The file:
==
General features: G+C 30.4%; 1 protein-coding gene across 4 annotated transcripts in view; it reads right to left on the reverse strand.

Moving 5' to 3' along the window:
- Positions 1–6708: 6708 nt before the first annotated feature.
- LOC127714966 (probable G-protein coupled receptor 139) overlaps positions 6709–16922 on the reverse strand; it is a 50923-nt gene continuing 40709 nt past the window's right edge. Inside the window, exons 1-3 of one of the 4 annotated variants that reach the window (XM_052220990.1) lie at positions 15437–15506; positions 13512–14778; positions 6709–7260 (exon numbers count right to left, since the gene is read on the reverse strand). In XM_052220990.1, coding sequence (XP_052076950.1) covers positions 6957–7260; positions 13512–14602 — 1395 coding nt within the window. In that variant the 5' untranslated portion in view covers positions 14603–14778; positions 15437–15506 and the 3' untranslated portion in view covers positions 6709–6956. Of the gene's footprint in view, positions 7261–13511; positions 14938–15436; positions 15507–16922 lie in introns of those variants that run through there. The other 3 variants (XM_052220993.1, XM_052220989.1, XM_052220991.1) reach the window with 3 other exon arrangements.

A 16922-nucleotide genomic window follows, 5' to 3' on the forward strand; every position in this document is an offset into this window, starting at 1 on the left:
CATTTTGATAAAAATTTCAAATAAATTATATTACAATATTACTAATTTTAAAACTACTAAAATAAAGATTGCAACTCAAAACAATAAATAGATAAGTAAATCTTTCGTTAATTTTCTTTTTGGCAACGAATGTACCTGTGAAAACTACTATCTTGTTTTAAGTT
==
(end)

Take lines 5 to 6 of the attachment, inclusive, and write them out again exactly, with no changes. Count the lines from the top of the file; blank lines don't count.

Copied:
A 16922-nucleotide genomic window follows, 5' to 3' on the forward strand; every position in this document is an offset into this window, starting at 1 on the left:
CATTTTGATAAAAATTTCAAATAAATTATATTACAATATTACTAATTTTAAAACTACTAAAATAAAGATTGCAACTCAAAACAATAAATAGATAAGTAAATCTTTCGTTAATTTTCTTTTTGGCAACGAATGTACCTGTGAAAACTACTATCTTGTTTTAAGTT